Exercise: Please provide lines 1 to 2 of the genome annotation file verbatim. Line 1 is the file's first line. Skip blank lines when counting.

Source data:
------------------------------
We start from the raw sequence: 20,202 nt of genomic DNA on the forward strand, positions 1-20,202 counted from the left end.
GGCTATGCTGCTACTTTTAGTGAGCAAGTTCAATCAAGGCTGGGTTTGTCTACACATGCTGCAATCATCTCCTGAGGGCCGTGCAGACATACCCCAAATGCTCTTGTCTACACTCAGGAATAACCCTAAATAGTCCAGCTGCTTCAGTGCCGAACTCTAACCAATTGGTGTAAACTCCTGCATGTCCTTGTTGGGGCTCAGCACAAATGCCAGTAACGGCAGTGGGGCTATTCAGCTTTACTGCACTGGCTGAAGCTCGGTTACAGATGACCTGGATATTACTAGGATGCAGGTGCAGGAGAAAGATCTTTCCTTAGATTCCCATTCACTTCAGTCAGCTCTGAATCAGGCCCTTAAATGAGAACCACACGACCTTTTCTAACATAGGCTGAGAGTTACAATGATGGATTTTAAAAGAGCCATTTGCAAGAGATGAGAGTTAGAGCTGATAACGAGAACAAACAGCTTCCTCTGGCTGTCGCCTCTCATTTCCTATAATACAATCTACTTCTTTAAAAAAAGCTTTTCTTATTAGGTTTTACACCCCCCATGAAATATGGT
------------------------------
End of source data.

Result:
We start from the raw sequence: 20,202 nt of genomic DNA on the forward strand, positions 1-20,202 counted from the left end.
GGCTATGCTGCTACTTTTAGTGAGCAAGTTCAATCAAGGCTGGGTTTGTCTACACATGCTGCAATCATCTCCTGAGGGCCGTGCAGACATACCCCAAATGCTCTTGTCTACACTCAGGAATAACCCTAAATAGTCCAGCTGCTTCAGTGCCGAACTCTAACCAATTGGTGTAAACTCCTGCATGTCCTTGTTGGGGCTCAGCACAAATGCCAGTAACGGCAGTGGGGCTATTCAGCTTTACTGCACTGGCTGAAGCTCGGTTACAGATGACCTGGATATTACTAGGATGCAGGTGCAGGAGAAAGATCTTTCCTTAGATTCCCATTCACTTCAGTCAGCTCTGAATCAGGCCCTTAAATGAGAACCACACGACCTTTTCTAACATAGGCTGAGAGTTACAATGATGGATTTTAAAAGAGCCATTTGCAAGAGATGAGAGTTAGAGCTGATAACGAGAACAAACAGCTTCCTCTGGCTGTCGCCTCTCATTTCCTATAATACAATCTACTTCTTTAAAAAAAGCTTTTCTTATTAGGTTTTACACCCCCCATGAAATATGGT